“I think I would prefer to do only one format: either live or virtual. This is because each event creates its own time demands and as the only volunteer for my organization, it would be a lot for me to do both formats. The virtual format was much more labour intensive for me and with the live event, if I am not able to be in Edmonton during the festival I have to look for and prepare another volunteer. When I do the tours myself, I have to schedule a number of days in addition to the preparation, so both formats can be demanding. With that in mind it would be helpful to know the festival theme a bit earlier in the year, so that it would be easier to prepare (but especially for the virtual format).”

    Conclusions

    In the face of the Covid-19 pandemic, moving to an online format was a success. With 3,683 people participating in the online festival, EDHS fulfilled its mandate of providing an opportunity for people to explore this area’s history. With 24 partners, we supported our colleagues in the local heritage ecosystem by providing an opportunity to continue connecting with the public in a difficult time. And with a surprising number of people interested in our organization, as evidenced by the page hits to unrelated parts of our website, we’ve managed to stay engaged with our stakeholders - and hopefully found some new ones along the way.

    That being said, an online festival is not a replacement for an in person festival. Although more accessible, engagement with partners and visitors wasn’t as high. In the future, we plan to go back to in person events, though we will offer our partners a place to host or promote online content as well should they wish.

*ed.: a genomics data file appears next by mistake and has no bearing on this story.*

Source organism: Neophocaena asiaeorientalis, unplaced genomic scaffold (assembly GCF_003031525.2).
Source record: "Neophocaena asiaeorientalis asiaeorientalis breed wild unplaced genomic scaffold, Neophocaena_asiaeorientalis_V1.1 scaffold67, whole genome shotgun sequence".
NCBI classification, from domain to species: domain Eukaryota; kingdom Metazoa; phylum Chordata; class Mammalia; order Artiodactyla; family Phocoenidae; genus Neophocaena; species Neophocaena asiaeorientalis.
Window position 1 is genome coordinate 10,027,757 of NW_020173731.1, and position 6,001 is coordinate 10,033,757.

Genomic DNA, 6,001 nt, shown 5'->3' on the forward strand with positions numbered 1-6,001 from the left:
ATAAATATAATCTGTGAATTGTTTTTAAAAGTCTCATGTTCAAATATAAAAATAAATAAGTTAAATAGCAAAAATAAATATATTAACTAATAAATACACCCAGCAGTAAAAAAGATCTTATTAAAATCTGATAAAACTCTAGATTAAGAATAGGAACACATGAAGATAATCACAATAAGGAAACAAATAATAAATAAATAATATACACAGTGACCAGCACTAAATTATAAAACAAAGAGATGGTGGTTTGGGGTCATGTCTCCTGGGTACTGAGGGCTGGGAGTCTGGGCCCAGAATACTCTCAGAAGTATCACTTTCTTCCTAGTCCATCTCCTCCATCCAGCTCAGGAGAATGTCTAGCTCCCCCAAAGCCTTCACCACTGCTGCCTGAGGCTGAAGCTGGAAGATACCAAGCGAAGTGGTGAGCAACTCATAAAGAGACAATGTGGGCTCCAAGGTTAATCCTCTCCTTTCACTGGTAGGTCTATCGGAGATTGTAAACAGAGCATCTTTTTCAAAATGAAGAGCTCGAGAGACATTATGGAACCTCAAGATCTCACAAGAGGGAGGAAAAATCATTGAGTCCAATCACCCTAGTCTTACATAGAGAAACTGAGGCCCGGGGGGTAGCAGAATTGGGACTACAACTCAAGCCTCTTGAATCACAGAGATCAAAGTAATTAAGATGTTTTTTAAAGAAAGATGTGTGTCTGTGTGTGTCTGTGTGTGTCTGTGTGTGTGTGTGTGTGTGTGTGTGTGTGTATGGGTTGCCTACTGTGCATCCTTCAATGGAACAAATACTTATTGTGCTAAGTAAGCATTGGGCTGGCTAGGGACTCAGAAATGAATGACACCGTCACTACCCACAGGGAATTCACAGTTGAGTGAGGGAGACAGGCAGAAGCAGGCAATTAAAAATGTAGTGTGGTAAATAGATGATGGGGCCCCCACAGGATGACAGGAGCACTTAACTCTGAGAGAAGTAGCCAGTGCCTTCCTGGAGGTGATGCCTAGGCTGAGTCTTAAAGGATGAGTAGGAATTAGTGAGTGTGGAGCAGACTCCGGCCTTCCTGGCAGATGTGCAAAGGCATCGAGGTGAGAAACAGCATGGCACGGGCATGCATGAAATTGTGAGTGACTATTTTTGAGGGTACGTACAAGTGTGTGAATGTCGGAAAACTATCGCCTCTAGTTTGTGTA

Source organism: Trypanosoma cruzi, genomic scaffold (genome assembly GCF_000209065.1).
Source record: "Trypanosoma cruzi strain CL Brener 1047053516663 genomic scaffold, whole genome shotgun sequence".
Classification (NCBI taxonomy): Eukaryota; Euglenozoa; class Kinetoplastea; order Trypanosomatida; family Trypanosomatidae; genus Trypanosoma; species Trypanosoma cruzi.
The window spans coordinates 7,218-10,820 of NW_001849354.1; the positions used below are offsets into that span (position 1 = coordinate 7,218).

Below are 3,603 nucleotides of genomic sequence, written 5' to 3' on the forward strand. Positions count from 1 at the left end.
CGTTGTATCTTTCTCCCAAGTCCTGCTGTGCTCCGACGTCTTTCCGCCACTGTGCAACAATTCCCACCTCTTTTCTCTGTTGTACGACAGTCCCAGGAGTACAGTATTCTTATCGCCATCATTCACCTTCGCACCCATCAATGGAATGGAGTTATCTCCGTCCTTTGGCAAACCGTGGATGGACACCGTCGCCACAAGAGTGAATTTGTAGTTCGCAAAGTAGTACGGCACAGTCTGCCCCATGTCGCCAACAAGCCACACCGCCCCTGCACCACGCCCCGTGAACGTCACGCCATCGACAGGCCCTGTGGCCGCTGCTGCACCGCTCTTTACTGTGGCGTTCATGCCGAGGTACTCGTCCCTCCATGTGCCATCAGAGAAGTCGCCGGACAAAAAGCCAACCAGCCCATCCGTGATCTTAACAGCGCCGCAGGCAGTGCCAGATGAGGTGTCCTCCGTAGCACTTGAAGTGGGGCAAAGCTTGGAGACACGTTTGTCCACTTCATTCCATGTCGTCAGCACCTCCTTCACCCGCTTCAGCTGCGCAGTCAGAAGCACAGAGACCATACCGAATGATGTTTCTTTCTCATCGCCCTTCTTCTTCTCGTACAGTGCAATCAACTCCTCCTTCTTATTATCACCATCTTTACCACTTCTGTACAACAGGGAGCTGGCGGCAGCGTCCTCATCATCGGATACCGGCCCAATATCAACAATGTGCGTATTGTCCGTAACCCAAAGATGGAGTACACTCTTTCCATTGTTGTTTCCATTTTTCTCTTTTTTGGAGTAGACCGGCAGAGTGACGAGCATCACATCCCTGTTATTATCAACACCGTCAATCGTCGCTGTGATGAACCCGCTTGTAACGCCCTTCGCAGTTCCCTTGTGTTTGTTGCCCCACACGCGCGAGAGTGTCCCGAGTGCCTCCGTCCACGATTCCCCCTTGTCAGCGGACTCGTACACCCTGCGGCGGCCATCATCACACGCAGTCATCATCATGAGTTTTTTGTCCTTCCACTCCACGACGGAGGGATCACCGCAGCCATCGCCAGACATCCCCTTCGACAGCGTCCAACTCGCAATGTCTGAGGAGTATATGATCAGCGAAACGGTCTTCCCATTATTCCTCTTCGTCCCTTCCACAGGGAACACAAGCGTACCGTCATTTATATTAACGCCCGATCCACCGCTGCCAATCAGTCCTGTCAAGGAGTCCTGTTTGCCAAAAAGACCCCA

Author Biography

    Tim O’Grady is passionate about local history and the importance of telling our stories. He has worked in museums, archives, built heritage, and historic sites for nearly 20 years, and has served on several history-related boards. He is currently the President of the Edmonton and District Historical Society. You can email him at timothywogrady@gmail.com.


  • 14 Aug 2020 5:40 PM | Anonymous member (Administrator)

    by Pam Murray

    Have you ever been really excited about something that nobody else was doing, only to see it all of a sudden become mainstream?

    At Interpretation Canada, we’re excited to see something we’ve been doing for the past 11 years, online conferences, suddenly become incredibly popular. Our upcoming national conference, “This Time It’s Personal:  Rethinking Non Personal Interpretation” is the eighth conference we have offered online since 2009. With 2020 appearing to be the Year of the Online Conference, we thought we’d share some of what we’ve learned over the past decade of organizing conferences online.


    Interpretation Canada has been offering conferences from the comfort of your office since 2009.